Ohio residents discover widespread floor with a need for unity, information, sports activities, jobs

Artwork Submitted For Your Voice Ohio 2020 electoral listening project, the state’s 88 counties have been divided into five regions that have been categorized as politically and demographically similar by John Green, Director Emeritus of the Bliss Institute of Applied Politics at the University of Akron.

Ohioans are exhausted in the final run-up to the 2020 presidential election.

They are concerned about COVID-19, where the United States is going, the vote, the mechanisms of how it will work – or not – and who will ultimately win.

Most avoid any face-to-face political conflict outside of their pandemic of friends, people who pretty much agree with them anyway.

And all the while they say that they are drowning in an unending barrage of news.

“I want to have a peaceful, drama-free nation 365 days a year. I’m sick of it, ”said Sheilah Smith of northeast Ohio during a series of regional talks with Your Voice Ohio, a project that allows journalists to overhear the conversations of voters across the state of Buckeye.

The goal of this series of five YVO meetings held over the first full week of October via Zoom was to find out how Ohioans believe we can move forward after the election, regardless of who is president. YVO has compiled a series of stories starting today to help Ohioans better understand each other in this shared moment.

A total of 20 voters met in five smaller groups – from two to five people – who represented where they live: Central, Northeast, Northwest, Southeast, and Southwest Ohio. The ages of voters involved ranged from a 22-year-old first-time voter from central Ohio who was a month too young to vote in 2016, to an 82-year-old southwest Ohio man who still remembers his pride in me felt like he was casting his first vote in 1956 when incumbent President Dwight D. Eisenhower defeated Adlai Stevenson.

Most seemed to have made up their minds and voted for Donald Trump or Joe Biden. But there were also some undecided voters, including a woman from southwest Ohio who voted for Barack Obama before switching sides and voting for Trump in 2016. The groups also included a staunch libertarian and a man who said he and many of his friends probably wouldn’t. Don’t vote because you’ve never seen a president affect the problems in your daily life.

There was no fighting or harsh words during the five two-hour virtual meetings.

Often times, voters sought and found common ground in everything from business to what they hope for after the elections when the real work begins.

UNIT

Unity is what voters most longed for.

They want evil fights and arguments among politicians – and among themselves – to stop.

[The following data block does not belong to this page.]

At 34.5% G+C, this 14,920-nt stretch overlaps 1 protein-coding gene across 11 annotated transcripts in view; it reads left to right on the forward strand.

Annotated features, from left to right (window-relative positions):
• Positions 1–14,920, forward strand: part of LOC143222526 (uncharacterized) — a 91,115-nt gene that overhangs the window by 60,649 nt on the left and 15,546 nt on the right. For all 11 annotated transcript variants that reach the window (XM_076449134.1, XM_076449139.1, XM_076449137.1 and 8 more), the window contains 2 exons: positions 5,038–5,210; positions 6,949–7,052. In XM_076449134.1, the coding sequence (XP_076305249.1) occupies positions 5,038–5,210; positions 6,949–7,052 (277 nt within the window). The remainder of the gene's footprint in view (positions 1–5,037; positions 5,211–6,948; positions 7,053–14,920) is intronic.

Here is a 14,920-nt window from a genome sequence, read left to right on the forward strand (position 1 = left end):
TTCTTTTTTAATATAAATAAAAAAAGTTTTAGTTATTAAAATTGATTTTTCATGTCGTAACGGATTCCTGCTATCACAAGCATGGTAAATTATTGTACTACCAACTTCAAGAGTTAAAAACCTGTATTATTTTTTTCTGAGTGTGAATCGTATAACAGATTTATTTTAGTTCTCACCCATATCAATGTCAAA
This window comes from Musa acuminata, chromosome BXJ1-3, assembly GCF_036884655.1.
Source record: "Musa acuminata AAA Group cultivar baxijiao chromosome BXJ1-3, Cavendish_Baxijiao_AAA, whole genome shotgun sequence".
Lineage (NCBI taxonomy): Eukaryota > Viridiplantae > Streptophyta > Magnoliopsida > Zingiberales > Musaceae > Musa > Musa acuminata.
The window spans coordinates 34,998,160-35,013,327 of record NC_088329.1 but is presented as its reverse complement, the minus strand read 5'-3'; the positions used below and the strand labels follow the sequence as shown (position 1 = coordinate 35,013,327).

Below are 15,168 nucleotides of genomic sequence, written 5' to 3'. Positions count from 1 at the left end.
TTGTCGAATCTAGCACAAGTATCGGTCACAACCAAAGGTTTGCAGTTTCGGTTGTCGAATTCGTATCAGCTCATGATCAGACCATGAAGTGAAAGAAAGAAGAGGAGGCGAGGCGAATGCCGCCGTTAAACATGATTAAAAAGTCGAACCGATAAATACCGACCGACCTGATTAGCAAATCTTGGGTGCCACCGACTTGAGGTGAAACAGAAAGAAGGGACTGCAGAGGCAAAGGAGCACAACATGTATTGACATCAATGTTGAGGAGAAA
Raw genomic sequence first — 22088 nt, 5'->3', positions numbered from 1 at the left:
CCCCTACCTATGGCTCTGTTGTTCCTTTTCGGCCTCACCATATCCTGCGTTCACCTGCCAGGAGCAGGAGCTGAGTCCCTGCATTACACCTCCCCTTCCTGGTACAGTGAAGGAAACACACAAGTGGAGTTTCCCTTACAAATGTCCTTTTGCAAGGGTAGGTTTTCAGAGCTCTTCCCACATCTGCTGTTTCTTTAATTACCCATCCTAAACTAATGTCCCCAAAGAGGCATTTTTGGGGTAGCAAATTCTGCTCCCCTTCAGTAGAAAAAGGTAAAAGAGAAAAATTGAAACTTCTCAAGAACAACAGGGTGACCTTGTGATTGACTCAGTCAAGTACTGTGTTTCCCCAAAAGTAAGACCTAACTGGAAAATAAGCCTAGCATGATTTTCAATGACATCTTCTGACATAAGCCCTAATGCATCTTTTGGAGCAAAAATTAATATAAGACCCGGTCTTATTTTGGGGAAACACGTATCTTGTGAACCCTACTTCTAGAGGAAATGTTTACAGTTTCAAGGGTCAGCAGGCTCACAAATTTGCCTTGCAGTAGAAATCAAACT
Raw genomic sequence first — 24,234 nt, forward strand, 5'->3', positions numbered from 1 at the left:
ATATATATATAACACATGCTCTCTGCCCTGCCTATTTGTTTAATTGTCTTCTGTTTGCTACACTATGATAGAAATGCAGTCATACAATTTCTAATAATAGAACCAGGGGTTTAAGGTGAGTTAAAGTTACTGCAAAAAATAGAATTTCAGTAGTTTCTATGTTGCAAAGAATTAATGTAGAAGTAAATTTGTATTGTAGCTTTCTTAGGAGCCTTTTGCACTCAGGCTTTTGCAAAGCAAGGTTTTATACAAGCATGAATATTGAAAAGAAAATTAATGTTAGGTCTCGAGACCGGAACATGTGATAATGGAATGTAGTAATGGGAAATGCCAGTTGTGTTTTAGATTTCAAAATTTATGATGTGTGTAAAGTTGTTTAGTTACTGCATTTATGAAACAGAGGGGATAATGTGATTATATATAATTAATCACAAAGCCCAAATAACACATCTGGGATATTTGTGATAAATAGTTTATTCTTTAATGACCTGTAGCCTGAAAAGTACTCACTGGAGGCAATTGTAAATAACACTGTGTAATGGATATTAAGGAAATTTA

“Everyone should treat others as they would like to be treated,” said Jinnifer Trubey from Toledo. “It should start with the leader of the free world, and it should pour down.”

They also want the economy to recover with well-paying jobs, but recognize that there is a large, dangerous, and unpredictable obstacle standing in the way: COVID-19.

The virus has already infected more than 8 million Americans, leaving 220,000 dead on Wednesday. Until the pandemic can be tamed or better managed, voters fear that little else can be achieved.

“I’m a conservative too, but just the opposite of what a conservative should be (in) the pandemic,” said Faith Williams, who lives in northeast Ohio.

Williams said “it felt like states were competing against each other,” which is preventing the US from weathering the crisis as well as other countries.

“Everyone has to be on the same page,” she said.

But whatever happens at the national level, many Ohio voters want to find ways to get together. Some have lost friends because of political disagreements or avoided speaking to friends and family members who disagree with them because they know it could lead to a fight.

“Hopefully it will be easier to have conversations when the country’s temperature drops,” said Cheryl Gordon of southeast Ohio.

Two voters – Michelle MacCutcheon from southwest Ohio and Mikel Grenier from northwest Ohio – offered their experiences that spanned the political and social abysses.

It can start with a common goal and respect, they said.

“I can find common ground with anyone except trolls,” said MacCutcheon, a former volunteer coordinator for the Ohio Libertarian Party.

MacCutcheon said she knows her presidential candidate, Jo Jorgensen, will lose and looks forward to building new alliances to get what she wants.

“I’ve already reached out to the Greens near me to meet me,” she said. “Reform of the criminal justice system. No bailouts or subsidies. We can instantly connect with them and move forward. “

Grenier, a church receptionist, hesitated for a long time to engage in political conversation, but makes greater use of life lessons learned as a member of the LGBTQ community.

“I’m working with someone who doesn’t believe in exactly the same subjects as I do,” said Grenier. “I go to great lengths to make sure they know that their opinion is as important as mine.

“We may not agree,” said Grenier, “but I still love you as a person.”

Ray Chorey, who lives in southwest Ohio, said that an old tenet of leadership may apply to rebuilding bridges between people who disagree: you should try to understand in order to be understood.

“Take the first step and tell me where you are from and tell me why you believe what you believe,” he said.

People who come from different directions may not yet agree on some points, but they may agree on others, he said.

Amanda Garrett can be emailed to [email protected]

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